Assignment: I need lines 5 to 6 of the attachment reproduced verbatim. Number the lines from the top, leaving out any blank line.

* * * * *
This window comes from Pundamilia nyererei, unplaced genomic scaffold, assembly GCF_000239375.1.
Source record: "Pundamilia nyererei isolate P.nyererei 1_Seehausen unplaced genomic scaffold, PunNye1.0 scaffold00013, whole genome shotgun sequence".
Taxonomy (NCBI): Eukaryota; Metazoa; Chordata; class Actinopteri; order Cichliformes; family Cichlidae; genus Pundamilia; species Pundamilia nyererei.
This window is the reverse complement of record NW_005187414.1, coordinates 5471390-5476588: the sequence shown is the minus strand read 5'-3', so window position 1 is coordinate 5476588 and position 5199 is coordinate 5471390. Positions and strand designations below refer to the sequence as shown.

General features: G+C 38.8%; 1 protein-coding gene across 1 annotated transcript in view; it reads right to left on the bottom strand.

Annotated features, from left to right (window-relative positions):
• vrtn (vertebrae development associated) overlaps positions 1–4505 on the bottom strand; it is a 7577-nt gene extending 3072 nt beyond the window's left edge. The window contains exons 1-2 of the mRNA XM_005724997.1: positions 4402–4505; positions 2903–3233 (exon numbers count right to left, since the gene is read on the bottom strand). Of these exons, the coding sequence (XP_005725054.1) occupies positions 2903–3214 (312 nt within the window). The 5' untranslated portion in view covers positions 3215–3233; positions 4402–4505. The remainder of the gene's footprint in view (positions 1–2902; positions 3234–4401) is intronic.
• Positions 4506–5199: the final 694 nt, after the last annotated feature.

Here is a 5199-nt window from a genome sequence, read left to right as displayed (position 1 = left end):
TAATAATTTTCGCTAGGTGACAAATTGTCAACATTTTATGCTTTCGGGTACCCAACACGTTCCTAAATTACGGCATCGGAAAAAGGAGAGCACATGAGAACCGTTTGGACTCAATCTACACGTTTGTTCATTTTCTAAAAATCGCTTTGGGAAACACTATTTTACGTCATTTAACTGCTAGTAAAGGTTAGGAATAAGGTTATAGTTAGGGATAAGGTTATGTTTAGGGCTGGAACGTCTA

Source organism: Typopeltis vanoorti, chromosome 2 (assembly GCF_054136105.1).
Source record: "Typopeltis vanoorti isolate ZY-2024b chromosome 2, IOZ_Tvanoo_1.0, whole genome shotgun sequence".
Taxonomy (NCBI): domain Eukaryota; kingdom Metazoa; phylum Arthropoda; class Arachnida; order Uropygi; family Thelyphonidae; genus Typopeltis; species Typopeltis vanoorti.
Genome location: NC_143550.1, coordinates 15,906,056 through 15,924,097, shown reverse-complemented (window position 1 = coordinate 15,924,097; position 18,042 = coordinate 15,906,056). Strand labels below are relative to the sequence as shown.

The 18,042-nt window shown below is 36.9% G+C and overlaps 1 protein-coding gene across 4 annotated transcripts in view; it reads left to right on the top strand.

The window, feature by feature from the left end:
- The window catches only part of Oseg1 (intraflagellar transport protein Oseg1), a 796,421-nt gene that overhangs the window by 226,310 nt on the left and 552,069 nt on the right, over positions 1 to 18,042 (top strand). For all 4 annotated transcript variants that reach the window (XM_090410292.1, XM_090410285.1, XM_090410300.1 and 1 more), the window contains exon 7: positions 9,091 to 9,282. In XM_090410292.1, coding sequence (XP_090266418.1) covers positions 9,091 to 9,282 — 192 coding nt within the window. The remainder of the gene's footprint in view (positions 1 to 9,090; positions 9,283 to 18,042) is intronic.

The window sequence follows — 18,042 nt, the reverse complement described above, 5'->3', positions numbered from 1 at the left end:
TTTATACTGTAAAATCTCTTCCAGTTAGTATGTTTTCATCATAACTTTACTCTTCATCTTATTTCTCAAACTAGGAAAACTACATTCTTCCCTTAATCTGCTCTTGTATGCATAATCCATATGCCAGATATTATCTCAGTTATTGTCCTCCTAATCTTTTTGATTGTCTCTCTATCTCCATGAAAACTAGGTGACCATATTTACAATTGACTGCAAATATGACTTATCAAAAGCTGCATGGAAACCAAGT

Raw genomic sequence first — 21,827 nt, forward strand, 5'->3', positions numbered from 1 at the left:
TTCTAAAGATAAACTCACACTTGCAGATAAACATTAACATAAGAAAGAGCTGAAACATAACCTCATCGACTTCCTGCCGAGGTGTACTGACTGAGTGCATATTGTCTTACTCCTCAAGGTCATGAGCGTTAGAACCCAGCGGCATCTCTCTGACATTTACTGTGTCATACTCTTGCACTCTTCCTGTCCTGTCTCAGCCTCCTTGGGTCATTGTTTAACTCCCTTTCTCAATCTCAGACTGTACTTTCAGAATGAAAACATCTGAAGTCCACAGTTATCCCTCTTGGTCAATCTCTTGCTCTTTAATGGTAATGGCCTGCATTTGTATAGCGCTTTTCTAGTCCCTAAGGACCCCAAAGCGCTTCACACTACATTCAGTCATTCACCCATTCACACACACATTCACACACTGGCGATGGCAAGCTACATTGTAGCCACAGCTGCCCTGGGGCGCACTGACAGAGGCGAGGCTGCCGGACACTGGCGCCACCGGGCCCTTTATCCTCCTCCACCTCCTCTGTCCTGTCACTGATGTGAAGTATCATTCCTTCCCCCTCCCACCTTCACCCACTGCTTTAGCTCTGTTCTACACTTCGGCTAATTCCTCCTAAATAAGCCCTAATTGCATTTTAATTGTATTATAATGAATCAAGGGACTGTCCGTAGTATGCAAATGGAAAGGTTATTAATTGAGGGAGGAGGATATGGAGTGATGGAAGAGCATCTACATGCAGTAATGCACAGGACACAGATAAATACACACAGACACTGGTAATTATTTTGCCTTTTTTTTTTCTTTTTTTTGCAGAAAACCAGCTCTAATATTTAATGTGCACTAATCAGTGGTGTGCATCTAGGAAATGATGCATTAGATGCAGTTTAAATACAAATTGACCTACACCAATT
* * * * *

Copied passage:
General features: G+C 38.8%; 1 protein-coding gene across 1 annotated transcript in view; it reads right to left on the bottom strand.

Annotated features, from left to right (window-relative positions):